Case study analysis for Kenright and Moores
Kenright and Moores, or K and M, is an insurance company of medium size that operates in the city. The company employs about 2,500 staff in its two operation locations; that of East Anglia another in London that serves as the headquarters. This company has always followed the principle of slow growth and can therefore be regarded as a very conservative.
K and M recently dismissed its long serving CEO and chairman, Walter Smith. This was as a result of its poor performance, which called for drastic measures such as the ones taken. The company has also created a different position of CEO in addition to that of chairman and appointed David Moyes in the position.
This paper is a case study analysis for Kenright and Moores in view of its recent developments. It identifies the issues faced by the company as well as any challenges. It further identifies any risks faced by the company and finally proposes solutions that are not just practical, but cost-effective as well.
Issues raise and challenges identified
There is little or no product innovation at the company, a situation that has led to considerable loses as customers go for competitor products. This lack of innovation has caused loss of customer loyalty and a change of brand among them (Snowdon and Stonehouse, 2006). This is because the company has failed to improve its products to meet the ever-changing needs of the customers (Black, 1991).
The company’s loss-making trend is not healthy for its future development and advancement. It will result in damage to its image as well as that of the brand. This is because the customers will always associate the company’s brands with its image of failure. This will in turn give strength to the company’s competitor brands and take over its market share.
The company’s environment policy is a real issue and will affect its performance both now and in the future. For instance, the company has broken its long tradition and abolished the position of chairman-cum-CEO. This will also mean the company adjusts to a new style of leadership and management. The changes have also led to an abrupt change in the company’s organizational structure. All the benefits that go with having a single chairman-cum-CEO, such as simplicity in operations and absence of duplication of roles will be lost.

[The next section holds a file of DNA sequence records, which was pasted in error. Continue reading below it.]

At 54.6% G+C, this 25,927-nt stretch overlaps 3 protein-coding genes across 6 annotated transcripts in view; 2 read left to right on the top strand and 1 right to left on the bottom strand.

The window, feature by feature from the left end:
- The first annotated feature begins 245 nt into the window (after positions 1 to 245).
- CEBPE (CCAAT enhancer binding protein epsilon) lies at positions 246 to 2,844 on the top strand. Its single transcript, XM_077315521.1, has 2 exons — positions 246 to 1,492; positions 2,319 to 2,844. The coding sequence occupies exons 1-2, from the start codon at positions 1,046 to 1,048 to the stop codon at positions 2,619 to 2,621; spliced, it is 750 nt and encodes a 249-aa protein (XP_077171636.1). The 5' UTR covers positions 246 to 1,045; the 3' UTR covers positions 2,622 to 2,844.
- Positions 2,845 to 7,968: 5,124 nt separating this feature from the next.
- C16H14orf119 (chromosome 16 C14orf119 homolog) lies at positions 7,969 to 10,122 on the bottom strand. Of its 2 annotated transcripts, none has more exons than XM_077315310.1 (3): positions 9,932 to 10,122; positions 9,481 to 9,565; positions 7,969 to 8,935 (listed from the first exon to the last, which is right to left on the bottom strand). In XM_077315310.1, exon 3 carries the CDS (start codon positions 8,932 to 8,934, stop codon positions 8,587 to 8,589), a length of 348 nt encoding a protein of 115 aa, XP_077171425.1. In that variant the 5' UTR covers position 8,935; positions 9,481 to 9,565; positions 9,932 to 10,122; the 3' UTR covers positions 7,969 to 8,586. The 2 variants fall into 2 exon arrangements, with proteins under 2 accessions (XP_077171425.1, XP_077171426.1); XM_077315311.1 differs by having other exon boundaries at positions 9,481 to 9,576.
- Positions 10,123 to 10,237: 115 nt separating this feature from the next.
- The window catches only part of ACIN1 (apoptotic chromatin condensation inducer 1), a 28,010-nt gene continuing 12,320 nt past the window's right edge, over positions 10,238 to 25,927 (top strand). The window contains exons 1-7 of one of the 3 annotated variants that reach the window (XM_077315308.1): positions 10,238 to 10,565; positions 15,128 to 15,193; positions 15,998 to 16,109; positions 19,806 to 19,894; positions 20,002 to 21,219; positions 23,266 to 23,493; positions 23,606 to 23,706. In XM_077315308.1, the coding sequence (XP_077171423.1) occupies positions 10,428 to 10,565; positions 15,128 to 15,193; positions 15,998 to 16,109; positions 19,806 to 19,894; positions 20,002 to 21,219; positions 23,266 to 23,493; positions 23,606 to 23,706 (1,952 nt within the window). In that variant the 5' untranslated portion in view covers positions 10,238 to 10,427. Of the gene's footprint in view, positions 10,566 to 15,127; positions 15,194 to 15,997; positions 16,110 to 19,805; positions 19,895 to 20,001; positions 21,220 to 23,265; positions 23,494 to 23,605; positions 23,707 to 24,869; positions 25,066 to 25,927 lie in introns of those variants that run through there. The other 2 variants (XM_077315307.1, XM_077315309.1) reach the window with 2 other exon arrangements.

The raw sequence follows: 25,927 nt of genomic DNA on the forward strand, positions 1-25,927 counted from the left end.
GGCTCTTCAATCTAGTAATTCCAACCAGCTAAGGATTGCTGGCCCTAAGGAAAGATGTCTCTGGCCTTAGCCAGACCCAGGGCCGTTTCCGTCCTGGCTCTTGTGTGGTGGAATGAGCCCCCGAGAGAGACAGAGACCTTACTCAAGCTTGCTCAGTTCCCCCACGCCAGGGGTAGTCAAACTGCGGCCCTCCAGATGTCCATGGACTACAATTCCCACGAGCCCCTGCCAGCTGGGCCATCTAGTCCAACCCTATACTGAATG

The company also faces another challenge of having to get used to a new chairman with no executive roles. This is an approach the company has never used, and which is likely going to take time to adapt. This is because the new chairman will have no direct say in the day-to-day running of the company.
The company will have to get used to the new chief executive officer; his personality, temperament, leadership and management style. The new CEO also comes in with reduced powers and roles compared to his predecessor, who served as both the CEO and chairman.
The company will need to develop a new vision in view of these new developments. This is mainly because the vision developed by the previous top management will not work well with the new management since the new management had no hand in its formulation. The new vision needs to take into consideration the new organizational structure. Moreover, it should take into account the recent developments that led to the changes in the company’s structure of leadership and management.
The company’s staff turn-over among women is very worrying, especially those who have served for five years and over. This does not paint a good image for the company; it erodes investor confidence and leads to low motivation among the other staff members. The female staff turnover raises many questions as to why many of them would be leaving the company in droves. This also raises questions in the company’s human resource strategies. Good human resource strategies are supposed to attract, retain and motivate all staff regardless of their gender, race, political affiliation, social status, and religion (Fombrun et al, 1999).
The company’s level of customer satisfaction leaves a lot of concerns. Customer satisfaction should be a core objective for any organization because customers are the backbone of any business entity. The increase in the number of short term sickness is a clear indication of a staff that lacks motivation. Low productivity as well as low quality of productivity will negatively affect the company’s overall performance. Low employee satisfaction means that the employees will only work to earn their livelihood, without an inner drive.